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After consulting with neurologists, the patient was transferred to the intensive care unit. Three days later, she experienced chest pain and shortness of breath. The body temperature increased to 38.5°C, and the respiratory rate was 30/min. Gradually, her level of consciousness decreased. A spiral computed tomography scan of the chest demonstrated massive pulmonary thromboembolism. Unfortunately, she passed away after 2 days.
Written informed consent was obtained from the patient's parents for participation in the study and publication of this report and related photos.
| Discussion|| |
Pituitary apoplexy usually happens in the 5th–6th decades of life. Some of its known predisposing factors include trauma or head injury, coagulopathy, hypertension, pregnancy, or postpartum situation, major surgical interventions, anticoagulant therapy, and increased intracranial pressure. 4
The increased tendency to bleeding in COVID-19 patients could be explained by systemic or local mechanisms.
Systemically, thrombocytopenia could be a result of the COVID-19 infection itself., The incidence of thrombocytopenia on admission in COVID-19 patients (platelet count <150 × 10/L) is 36.2%. It has been generally believed that thrombocytopenia is suggestive of disease severity, so a progressive decline in platelet count is meaningfully associated with increased mortality. Some proposed mechanisms for thrombocytopenia are (1) direct infection of bone marrow cells by the virus and destruction and inhibition of platelet synthesis (because of a potential defect in hematopoietic microenvironment caused by systemic inflammation or cytokine storm, e.g., elevated interleukin-6 in SARS-CoV-2 infection),, (2) platelet destruction by the immune system activity (cross-reaction of antiviral antibodies with platelet integrin GP IIb/IIIa), and (3) platelet aggregation in the lungs as microthrombi and thrombi causing platelet consumption.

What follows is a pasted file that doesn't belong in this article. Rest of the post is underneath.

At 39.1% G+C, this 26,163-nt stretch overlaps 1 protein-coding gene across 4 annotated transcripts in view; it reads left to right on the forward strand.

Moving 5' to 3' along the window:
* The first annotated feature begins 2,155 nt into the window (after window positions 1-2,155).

Moreover, thrombocytopenia has been reported in the setting of several other infectious or hematologic diseases (such as Dengue hemorrhagic fever, idiopathic thrombocytopenic purpura, drug-induced thrombocytopenia, and hemolysis-elevated liver enzymes-low platelet [HELLP] syndrome), as the main cause of pituitary apoplexy.,
Platelet dysfunction and prolongation of prothrombin time/activated partial thromboplastin time can cause coagulopathies in the setting of COVID-19 infection and lead to bleeding tendencies. In general, COVID-19-associated coagulopathy appears as a hypercoagulable state more than a bleeding state; nevertheless, spontaneous hemorrhage could be in association with thrombosis in these patients. 12 In our patient, pituitary apoplexy occurred in combination with the thrombotic event of pulmonary thromboembolism with an interval of several days. This patient developed progressive thrombocytopenia, but thrombotic thrombocytopenic purpura, which may occur in the setting of COVID-19 infection, was ruled out.